It might not be their stated purpose, but 50-milliliter liquor bottles – commonly known as “nips” – sure are tailor-made for drinking while driving.

And sure enough, an explosion in the popularity of the tiny one-shot bottles in Maine has coincided with rare upticks in drunken-driving convictions and fatalities, as well as an increase in the number of nips bottles littering the roadsides.

Bottling those nips also provides good-paying jobs to a number of Mainers, but that can’t be the deciding factor here; if the tiny bottles are making Maine’s roads unacceptably less safe – and it appears they are – they have to go.

That decision is up to the State Liquor and Lottery Commission, which is being asked by Gov. Paul LePage and the Bureau of Alcoholic Beverages and Lottery Operations to end the sale of 50-milliliter bottles.

The issue surfaced this year as legislators worked toward adding nips to the state bottle-deposit law, which they ultimately did over LePage’s veto.

The deposit bill was a good solution to mounting litter from bottle throwaways, but LePage attacked it – eventually – for not doing enough to stop drunken driving.

He then threatened to end nip sales if the legislation passed, a strange bit of logic, considering that consuming nips raises a drinker’s blood-alcohol content whether there is a deposit on the bottle or not.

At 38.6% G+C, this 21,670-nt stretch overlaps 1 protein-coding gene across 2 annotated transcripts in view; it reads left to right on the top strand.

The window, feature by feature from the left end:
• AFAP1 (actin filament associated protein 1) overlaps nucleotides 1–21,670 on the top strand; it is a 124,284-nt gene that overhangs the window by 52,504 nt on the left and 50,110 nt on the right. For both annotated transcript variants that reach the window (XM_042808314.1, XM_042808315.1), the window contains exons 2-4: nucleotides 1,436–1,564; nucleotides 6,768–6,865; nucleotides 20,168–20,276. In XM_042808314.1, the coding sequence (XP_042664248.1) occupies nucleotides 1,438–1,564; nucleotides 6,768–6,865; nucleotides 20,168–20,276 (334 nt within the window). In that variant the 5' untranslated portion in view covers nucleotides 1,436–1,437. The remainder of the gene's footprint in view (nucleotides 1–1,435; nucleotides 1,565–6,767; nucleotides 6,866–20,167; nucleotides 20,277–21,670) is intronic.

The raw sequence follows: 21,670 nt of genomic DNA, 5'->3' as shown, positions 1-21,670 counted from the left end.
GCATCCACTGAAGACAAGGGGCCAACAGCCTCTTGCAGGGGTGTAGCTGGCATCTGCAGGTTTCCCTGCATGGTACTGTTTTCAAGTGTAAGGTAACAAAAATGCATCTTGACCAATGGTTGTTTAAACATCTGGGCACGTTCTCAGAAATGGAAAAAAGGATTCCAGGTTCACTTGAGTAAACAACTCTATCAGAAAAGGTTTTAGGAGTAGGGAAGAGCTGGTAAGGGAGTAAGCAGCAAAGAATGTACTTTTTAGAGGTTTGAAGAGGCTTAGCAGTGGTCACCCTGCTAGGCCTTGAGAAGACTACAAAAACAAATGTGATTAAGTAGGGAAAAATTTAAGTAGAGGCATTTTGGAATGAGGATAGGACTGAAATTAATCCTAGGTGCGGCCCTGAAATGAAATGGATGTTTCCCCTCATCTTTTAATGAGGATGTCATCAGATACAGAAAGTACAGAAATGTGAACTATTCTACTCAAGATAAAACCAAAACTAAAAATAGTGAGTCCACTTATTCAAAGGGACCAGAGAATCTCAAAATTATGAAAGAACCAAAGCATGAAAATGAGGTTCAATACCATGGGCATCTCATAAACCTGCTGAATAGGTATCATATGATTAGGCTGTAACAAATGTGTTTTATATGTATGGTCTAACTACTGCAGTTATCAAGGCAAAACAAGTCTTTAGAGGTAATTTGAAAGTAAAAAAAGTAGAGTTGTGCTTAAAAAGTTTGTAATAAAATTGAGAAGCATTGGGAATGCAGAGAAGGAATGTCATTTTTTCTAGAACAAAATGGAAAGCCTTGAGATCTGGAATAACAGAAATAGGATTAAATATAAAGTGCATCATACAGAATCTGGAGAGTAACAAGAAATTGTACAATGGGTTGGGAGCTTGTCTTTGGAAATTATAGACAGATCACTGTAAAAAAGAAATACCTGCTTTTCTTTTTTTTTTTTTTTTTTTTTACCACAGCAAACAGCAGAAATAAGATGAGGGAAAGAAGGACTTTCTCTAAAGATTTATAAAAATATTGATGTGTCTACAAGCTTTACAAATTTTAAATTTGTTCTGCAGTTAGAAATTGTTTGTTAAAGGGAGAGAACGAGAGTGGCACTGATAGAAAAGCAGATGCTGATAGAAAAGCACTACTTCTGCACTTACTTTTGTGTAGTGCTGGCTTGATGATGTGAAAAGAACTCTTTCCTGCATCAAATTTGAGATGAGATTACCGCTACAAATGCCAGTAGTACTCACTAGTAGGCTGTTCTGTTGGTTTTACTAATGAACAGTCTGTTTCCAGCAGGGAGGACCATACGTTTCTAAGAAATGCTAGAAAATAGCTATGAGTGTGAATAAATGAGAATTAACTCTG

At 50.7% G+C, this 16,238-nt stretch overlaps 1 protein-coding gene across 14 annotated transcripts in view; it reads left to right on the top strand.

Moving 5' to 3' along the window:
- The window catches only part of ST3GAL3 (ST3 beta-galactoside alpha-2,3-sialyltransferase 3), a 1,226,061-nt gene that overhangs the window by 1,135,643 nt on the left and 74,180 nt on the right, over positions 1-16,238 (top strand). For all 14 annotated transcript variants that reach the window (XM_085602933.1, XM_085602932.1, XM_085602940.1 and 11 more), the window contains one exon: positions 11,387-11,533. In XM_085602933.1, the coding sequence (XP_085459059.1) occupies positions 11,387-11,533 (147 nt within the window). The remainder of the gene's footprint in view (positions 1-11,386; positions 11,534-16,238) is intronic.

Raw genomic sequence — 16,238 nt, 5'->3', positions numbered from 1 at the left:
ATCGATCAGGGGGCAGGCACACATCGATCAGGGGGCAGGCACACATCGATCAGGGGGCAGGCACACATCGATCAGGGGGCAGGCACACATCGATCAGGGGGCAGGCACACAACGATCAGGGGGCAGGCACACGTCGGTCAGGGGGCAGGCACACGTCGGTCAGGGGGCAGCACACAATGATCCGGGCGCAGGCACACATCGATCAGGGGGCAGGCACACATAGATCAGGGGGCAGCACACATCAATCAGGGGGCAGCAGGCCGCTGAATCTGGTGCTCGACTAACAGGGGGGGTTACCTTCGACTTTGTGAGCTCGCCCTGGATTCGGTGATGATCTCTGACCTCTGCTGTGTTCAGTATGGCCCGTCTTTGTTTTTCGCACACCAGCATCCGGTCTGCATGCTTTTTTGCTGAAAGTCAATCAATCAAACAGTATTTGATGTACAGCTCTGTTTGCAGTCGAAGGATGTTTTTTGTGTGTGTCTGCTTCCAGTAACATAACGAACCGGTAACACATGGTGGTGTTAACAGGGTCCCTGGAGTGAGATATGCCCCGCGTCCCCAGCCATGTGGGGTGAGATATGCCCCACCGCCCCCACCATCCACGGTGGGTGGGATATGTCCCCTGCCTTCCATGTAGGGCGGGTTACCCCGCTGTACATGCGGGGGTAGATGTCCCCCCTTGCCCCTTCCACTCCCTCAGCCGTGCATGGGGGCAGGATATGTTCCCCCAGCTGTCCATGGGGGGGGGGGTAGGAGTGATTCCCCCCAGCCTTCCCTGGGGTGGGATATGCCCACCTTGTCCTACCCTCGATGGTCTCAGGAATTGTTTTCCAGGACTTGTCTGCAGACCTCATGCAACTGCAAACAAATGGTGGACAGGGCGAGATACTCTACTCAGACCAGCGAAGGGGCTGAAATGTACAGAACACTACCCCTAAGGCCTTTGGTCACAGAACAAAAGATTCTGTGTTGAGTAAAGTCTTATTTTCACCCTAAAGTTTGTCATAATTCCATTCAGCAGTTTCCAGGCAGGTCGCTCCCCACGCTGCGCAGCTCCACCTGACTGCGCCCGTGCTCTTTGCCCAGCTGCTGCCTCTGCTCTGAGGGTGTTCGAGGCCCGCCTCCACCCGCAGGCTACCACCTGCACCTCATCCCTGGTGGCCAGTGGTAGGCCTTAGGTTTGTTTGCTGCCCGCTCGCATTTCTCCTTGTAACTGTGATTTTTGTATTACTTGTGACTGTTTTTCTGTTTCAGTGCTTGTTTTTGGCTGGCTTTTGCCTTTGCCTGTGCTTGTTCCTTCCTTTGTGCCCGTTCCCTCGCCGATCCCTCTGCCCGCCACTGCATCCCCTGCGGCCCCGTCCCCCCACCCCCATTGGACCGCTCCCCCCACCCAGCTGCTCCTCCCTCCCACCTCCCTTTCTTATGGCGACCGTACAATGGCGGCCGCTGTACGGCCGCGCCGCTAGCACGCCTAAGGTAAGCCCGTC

Nevertheless, the deposit bill passed, and now the governor is following through on his threat. The liquor commission will take up his request Tuesday, and may make a decision that day.

It will have to ponder the fact that nip sales jumped from half a million in 2007 to 8.4 million last year, with a significant jump in 2014, according to the beverages and lottery bureau.

Most sales now occur at convenience stores, the type of places where people stop in to grab a snack and drink for the drive. It’s not a difficult leap to assume that many of those nips are being consumed on the road – unlike larger bottles, they can be quickly emptied and discarded, leaving no evidence of drinking but a lot more litter.

Backing up that assumption, the bureau argues, is that around the same time that nip sales soared, Maine saw its first increase in operating-under-the-influence convictions since 2007. Traffic deaths attributable to drunken driving are also up.

That doesn’t show a direct correlation between 50-milliliter bottles and drunken driving, and law enforcement has yet to weigh in. But it’s a pretty good start to making a case for ending sales of nips.

Unfortunately, it’s unclear what that would mean for the 130 or so Mainers who work at Sazerac Co. in Lewiston bottling Fireball Cinnamon Whisky, a liqueur that accounts for half of the nips sales in Maine – $2.8 million worth last fiscal year. The company argues that the uptick in drunken driving could have other causes, and that the ban proposal is politically motivated.

Maybe, but the numbers and common sense show that nips make Maine roads less safe, and it is up to the liquor commission to act on the side of public safety.